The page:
How did “Alba” come to be a name for Scotland?
Yesterday (as this post goes live) was Old Lady-Day, once a significant day in the English agricultural calendar. And today (April 6th), a new tax year begins in the UK. These dates are not unrelated to each other, and are also linked to the Christian Feast of the Annunciation, which commemorates the Biblical event depicted in the Leonardo painting at the head of this post—the arrival of the Angel Gabriel to inform the Virgin Mary that she was to conceive a miraculous child.
At the end of my previous post, I left you gazing at the blind end of the old railway bridge over Lochee High Street.
Back in the ’70s, there used to be several of these bricked-off gaps along the line of the old Dundee-Newtyle railway, But this is the last one left—it doesn’t even have a partner on the other side of the road.
In the next week or two, I’m planning to shift the provider of my e-mail notifications from the increasingly creaky Feedburner to the service at follow.it.
A project to transfer an out-of-copyright georeferenced historical Ordnance Survey map from the National Library of Scotland website, to use with the GPS of an Android phone
This one follows the route of the old Dundee-Newtyle railway, as it weaves around town. The track bed is long gone (I can only just remember the occasional goods train plying this route in the early 1960s), and subsequent demolition and building work has left little of even industrial-archaeological interest —but it’s a pleasant route to follow, and wide enough to allow two-metre distancing throughout, with a little care (and occasional willingness to step off the path).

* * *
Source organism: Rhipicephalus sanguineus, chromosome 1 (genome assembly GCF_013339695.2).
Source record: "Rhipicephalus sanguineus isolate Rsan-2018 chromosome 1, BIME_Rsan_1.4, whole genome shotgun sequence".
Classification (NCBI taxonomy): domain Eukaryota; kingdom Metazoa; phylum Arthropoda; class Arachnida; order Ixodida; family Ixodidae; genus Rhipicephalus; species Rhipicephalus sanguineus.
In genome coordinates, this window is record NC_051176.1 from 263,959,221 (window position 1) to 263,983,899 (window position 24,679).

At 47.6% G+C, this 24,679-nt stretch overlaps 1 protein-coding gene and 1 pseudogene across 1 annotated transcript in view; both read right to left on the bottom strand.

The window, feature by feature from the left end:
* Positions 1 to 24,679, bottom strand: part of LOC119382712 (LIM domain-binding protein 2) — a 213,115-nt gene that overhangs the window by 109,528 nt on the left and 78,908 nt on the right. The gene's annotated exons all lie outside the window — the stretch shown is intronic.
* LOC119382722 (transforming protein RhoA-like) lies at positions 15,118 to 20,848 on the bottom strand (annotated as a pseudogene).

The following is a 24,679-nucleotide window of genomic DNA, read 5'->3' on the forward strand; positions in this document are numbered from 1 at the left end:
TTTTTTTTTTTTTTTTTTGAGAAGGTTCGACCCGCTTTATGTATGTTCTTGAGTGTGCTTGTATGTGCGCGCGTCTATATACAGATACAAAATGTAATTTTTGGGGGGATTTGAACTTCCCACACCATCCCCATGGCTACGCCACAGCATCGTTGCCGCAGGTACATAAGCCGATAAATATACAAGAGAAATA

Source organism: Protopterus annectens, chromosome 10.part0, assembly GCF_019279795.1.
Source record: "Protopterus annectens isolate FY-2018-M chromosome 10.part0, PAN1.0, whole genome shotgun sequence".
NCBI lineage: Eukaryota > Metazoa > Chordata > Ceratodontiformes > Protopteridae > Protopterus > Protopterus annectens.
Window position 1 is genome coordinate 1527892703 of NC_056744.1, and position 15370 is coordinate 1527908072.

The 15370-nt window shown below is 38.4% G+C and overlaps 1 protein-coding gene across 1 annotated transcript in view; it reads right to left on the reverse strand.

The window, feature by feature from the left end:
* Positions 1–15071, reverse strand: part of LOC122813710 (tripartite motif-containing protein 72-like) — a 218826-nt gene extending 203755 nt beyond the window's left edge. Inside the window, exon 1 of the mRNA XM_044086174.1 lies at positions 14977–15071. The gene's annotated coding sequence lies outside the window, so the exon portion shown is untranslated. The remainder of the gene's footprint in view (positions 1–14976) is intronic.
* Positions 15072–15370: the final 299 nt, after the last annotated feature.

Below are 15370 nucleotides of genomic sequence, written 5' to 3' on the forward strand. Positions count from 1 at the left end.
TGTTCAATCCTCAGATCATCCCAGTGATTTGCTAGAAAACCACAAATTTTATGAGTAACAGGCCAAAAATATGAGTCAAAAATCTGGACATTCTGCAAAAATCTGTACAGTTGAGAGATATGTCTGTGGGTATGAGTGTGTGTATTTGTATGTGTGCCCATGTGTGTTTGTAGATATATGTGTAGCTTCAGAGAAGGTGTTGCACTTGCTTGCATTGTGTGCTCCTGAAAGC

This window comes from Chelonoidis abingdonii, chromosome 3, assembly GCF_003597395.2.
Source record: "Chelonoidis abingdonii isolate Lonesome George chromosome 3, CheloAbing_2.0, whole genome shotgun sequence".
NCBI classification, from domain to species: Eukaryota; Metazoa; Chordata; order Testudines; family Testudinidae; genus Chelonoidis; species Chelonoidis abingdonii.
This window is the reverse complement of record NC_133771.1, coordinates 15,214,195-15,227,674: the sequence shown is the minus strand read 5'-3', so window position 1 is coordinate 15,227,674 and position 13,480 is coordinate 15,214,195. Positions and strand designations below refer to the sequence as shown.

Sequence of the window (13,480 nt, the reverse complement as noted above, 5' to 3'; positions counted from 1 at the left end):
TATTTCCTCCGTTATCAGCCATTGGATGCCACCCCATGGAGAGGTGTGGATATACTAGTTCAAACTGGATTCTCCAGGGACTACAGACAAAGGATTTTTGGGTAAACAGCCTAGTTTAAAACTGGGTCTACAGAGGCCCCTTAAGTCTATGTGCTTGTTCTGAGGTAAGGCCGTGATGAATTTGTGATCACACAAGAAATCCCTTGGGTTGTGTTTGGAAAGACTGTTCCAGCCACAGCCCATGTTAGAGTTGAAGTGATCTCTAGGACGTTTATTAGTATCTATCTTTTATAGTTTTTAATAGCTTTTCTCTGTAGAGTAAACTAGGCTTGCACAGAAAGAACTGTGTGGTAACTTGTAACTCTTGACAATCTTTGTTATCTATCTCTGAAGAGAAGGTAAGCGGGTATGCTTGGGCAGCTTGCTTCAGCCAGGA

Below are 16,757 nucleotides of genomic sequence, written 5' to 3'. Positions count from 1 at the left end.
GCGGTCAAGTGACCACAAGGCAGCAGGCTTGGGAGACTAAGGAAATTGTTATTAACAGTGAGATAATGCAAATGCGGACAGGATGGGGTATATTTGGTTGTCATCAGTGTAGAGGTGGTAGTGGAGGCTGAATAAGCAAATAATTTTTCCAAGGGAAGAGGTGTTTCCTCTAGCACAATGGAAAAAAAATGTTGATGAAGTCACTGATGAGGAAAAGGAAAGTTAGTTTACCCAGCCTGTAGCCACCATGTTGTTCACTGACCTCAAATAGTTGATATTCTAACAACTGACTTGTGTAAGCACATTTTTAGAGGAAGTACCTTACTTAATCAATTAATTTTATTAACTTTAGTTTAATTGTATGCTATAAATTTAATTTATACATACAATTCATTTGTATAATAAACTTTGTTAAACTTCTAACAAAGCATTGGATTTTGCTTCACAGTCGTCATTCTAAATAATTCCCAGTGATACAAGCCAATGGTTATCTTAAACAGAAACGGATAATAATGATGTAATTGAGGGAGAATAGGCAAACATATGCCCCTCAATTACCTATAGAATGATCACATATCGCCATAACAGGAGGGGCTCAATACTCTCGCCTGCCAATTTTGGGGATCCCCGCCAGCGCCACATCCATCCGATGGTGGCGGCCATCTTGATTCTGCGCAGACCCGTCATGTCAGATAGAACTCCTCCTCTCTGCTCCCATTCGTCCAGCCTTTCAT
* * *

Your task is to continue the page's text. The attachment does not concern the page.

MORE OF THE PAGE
Brian Stableford is a British science fiction and fantasy author, also active as a critic, translator and academic commentator. The Hooded Swan series of six novels, published between 1972 and 1975, is how he first caught my attention. According to the Encyclopedia of Science Fiction, (and certainly more importantly for Stableford) it also marks the point at which he significantly penetrated the American science fiction market. Since then, I’ve also enjoyed some of his fantasy alternate histories: The Empire Of Fear (1988), in which vampires are real; the David Lydyard trilogy (1990-1994), ditto werewolves; and the Empire Of The Necromancers trilogy (2008-2010), ditto Frankenstein’s monster.
By the end of my previous post, I’d adapted all the major bits and pieces that needed to be adapted. The next thing was to get the fuselage halves closed around the interior, which was less straightforward than usual because the Eduard kit doesn’t provide any sort of locating pins on the fuselage halves—you’ve got … Continue reading Eduard 1/48 Westland Lysander (Special Duties In France): Part 3
ɪˈnɒkjʊleɪt inoculate: (horticulture) to insert a plant bud as a graft into another plant; (medicine) to insert a disease organism into the body by puncturing the skin, or into a culture medium using a needle; (medicine) to inject a vaccine In May 1796, Edward Jenner found a young dairymaid, Sarah Nelms, who had fresh cowpox … Continue reading Inoculate
If the alien cyborgs have constructed this miraculous planet-coring device with the precision I would expect of them, I predict we shall plunge entirely through the center and out to the other side. Gregory Benford Tides Of Light (1989) There’s an old puzzle in physics, to work out how long it would take a person … Continue reading Falling Through The Earth